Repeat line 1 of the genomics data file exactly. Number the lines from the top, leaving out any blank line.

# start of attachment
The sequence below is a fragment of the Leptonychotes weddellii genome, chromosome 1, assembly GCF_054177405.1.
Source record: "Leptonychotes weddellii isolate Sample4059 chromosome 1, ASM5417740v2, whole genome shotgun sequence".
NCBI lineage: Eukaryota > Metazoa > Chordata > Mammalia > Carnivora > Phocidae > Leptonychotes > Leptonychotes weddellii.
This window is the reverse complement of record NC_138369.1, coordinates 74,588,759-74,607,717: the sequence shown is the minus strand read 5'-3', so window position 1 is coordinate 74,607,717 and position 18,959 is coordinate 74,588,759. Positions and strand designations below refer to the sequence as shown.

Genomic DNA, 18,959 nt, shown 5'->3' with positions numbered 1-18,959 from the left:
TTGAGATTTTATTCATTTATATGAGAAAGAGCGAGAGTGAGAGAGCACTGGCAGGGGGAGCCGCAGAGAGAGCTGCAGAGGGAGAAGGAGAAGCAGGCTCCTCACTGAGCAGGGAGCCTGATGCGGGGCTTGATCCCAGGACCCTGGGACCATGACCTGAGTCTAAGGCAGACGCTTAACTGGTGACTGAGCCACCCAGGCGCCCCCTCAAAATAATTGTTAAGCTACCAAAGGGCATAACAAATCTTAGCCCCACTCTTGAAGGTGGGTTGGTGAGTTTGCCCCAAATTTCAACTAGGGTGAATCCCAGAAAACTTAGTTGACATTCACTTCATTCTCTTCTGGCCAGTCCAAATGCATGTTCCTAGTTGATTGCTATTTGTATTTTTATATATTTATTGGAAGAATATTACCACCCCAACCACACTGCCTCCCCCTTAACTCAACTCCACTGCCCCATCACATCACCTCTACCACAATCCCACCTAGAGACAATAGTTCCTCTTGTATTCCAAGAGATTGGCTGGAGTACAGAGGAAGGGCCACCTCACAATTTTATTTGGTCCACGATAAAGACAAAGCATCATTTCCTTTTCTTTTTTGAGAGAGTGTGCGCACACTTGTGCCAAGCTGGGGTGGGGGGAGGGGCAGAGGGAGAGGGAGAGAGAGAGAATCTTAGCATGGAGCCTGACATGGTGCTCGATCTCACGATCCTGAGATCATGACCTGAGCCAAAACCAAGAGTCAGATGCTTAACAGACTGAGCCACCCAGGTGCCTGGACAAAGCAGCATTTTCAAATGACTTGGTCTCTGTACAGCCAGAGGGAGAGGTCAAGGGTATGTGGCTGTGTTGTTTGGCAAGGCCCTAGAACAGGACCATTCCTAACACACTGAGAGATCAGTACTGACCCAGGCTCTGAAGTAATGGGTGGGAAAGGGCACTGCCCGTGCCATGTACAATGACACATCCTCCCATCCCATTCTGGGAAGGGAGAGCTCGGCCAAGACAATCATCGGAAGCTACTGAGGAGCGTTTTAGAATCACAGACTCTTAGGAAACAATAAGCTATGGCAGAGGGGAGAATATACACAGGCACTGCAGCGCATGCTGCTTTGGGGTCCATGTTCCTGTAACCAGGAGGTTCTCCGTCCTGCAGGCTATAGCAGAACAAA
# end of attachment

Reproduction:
The sequence below is a fragment of the Leptonychotes weddellii genome, chromosome 1, assembly GCF_054177405.1.